01 May 2014

AUSTIN -- Why do they hate us? Well, scope out the deal at
Guantanamo, and see what you think.



We go along for months having a war -- the war in Afghanistan,
the war on terrorism, the war to get Osama bin Laden dead or alive, troops
on the ground, bombs in the air ... in other words, war. Those of us who
suggested that maybe war was not the right rhetoric for this situation were
booed down for being insufficiently bloodthirsty, and the caissons went
rolling along.



Now we've won the war It's not clear what we've won, but we've
definitely won, which is better than losing. So we take the prisoners we've
captured off to our base at Guantanamo Bay, Cuba, and suddenly announce that
they are not prisoners of war after all, because this isn't really a war
we've been fighting. Therefore the prisoners are "illegal combatants," and
we don't have to treat them in accord with the Geneva Convention on POWs.



This is why a lot of people hate us. For the sheer bloody
arrogance of having it both ways all the time. For thinking that we are
above the rules, that we can laugh at treaties, that we can do whatever we
want -- we don't have to keep our word or behave like other civilized
nations, and we can just tell people to bugger off when they raise
questions.



Now, among thoughtful world citizens, this is not why they hate
us, but why they consider us stupid. Did you ever see a deal that makes us
look worse? We claim we don't have to allow the International Red Cross in
to inspect the conditions at Guantanamo, but you know perfectly well if
Americans were being held as POWs (or even semi-POWs) anywhere in the world
we would raise holy hell if the Red Cross weren't allowed to see them.



Nobody has any idea if, when or how these prisoners are going to
be tried. And the insanely ironic part is this is all happening in Cuba,
where Fidel Castro has been listening to lectures from us on human rights
and the correct treatment of prisoners for 45 years. Bet Fee-Dell is a
laughin' like a sewer over this.



What's even dumber is that we already have allowed the Red Cross
to inspect the quarters at Gitmo, so we're losing a disastrous battle on the
public relations front for no reason at all. When Secretary of Defense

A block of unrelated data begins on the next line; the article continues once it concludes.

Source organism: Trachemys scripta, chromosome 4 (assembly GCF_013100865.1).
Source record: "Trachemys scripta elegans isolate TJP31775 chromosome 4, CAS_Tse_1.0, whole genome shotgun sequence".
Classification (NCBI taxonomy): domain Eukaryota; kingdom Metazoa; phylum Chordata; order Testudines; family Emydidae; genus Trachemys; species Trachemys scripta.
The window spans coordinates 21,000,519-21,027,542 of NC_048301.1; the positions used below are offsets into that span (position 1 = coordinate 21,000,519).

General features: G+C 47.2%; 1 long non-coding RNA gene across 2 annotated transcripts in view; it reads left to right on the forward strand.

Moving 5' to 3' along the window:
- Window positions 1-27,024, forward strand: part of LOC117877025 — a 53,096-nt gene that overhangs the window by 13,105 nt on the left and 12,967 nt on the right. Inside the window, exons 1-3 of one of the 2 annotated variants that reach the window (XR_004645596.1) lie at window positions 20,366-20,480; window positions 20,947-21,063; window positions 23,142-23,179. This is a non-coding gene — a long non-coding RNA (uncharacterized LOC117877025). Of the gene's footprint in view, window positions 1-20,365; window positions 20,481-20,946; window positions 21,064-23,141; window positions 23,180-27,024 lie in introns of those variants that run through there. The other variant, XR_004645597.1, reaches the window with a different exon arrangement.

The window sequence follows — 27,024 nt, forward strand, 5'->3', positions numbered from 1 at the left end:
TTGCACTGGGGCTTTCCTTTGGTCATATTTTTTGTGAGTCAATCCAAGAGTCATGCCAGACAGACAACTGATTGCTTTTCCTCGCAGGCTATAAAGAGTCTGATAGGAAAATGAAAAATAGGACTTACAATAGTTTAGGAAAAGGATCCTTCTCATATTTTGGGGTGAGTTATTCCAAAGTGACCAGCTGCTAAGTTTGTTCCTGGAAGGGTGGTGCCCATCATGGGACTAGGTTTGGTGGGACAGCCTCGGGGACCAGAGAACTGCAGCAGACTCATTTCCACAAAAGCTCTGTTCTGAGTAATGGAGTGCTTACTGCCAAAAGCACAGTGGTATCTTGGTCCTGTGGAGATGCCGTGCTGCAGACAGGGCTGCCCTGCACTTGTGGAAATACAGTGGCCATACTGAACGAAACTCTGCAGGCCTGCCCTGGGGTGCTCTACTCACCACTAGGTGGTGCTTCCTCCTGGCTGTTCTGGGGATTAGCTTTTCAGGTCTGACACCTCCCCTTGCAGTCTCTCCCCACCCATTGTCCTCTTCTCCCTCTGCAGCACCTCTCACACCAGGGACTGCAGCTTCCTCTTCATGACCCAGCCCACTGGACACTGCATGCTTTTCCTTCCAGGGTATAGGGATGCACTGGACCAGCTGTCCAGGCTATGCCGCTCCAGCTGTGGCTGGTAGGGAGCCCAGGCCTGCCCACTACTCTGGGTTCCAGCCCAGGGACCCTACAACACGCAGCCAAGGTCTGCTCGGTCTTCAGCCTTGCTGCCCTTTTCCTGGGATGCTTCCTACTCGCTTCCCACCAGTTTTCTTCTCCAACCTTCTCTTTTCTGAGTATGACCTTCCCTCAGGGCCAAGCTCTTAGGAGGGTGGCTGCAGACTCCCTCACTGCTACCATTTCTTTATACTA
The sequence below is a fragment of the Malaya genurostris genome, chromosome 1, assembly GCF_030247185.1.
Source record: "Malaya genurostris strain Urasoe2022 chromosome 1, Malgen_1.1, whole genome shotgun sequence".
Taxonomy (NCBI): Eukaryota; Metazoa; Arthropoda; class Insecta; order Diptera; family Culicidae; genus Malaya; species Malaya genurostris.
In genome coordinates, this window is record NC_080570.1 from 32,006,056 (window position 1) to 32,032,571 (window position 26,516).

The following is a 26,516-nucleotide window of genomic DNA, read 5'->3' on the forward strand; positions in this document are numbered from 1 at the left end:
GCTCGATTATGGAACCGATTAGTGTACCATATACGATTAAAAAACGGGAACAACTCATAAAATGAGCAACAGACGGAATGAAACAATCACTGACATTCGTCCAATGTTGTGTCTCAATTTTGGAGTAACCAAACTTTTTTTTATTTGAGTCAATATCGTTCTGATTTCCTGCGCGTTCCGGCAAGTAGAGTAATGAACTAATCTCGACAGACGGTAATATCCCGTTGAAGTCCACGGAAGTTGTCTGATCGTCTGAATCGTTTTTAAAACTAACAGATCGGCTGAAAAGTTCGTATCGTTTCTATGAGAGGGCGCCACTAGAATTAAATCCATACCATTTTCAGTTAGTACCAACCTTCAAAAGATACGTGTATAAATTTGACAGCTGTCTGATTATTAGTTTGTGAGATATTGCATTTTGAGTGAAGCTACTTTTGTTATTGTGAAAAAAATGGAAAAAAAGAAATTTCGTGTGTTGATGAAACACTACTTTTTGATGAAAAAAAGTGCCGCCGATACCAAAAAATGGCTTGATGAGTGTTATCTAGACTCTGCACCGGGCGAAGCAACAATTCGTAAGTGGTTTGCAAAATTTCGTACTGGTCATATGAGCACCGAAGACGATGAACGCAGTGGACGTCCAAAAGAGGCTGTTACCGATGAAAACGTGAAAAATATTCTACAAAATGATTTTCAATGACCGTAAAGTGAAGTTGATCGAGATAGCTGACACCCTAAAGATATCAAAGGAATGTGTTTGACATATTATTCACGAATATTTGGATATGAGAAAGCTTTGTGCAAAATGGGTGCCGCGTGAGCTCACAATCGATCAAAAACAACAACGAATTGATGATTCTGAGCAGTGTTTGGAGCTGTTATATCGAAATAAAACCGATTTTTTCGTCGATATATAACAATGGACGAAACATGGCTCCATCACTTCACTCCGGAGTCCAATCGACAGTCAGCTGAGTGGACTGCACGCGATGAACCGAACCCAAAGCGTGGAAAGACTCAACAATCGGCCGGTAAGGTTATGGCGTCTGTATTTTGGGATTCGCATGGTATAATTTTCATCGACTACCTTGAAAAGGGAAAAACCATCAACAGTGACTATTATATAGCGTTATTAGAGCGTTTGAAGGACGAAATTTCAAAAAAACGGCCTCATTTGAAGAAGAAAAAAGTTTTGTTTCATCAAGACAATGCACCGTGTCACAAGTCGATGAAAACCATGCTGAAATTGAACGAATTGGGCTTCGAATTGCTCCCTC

Donald Rumsfeld was questioned about the photographs of the prisoners --
bound and gagged hand and foot, blindfolded, ears covered, forced to
kneel -- he reacted as though it were presumptuous to even raise questions
about it.



Retired Gen. Bernard Trainor said, "Well, they like to spend a
lot of time on their knees anyway." That'll sound good on Arab TV. Just stop
a minute and think what your reaction would be if that that been said of
American Christian prisoners being forced to kneel in, say, China. In fact,
these prisoners are anomalous and do not meet the convention's standards for
prisoners of war -- but we're the ones who keep claiming this is a war.



And there, it seems to me, is the nub of the problem -- simple
fairness, or the appearance of simple fairness. To at least be seen to
respect other people's opinions is so much to our advantage and costs us so
little, we're nuts not to do it. The questions about the photographs were
raised by the European allies, who, let it not be forgotten, swung to our
support after Sept. 11 even though they were most unhappy with President
Bush.



The Bushies, we often found in Texas, have a tendency to think
their own stuff don't stink. Sorry to see they took that to Washington with
them. Look at the reaction to the ruling by the World Trade Organization
Monday saying the United States has to change its tax code or the European
Union can load up to $4 billion on U.S. exports as punishment.



Turns out the WTO doesn't think much of the 1971 law allowing
corporations to exempt as much as 30 percent of their income from taxation
by setting up offshore companies. It'd be wonderfully ironic for all the WTO
protesters if we actually got a fairer tax system through the WTO. But, of
course, the bidness interests -- Kodak, Boeing, Microsoft, etc. -- are
unhappy. Other WTO decisions have gone against laws in other nations, and
the United States has pretty much said, "Lump it." It'll be interesting to
see how we respond to this decision.



To find out more about Molly Ivins and read features by other
Creators Syndicate writers and cartoonists, visit the Creators Syndicate web
page at www.creators.com.

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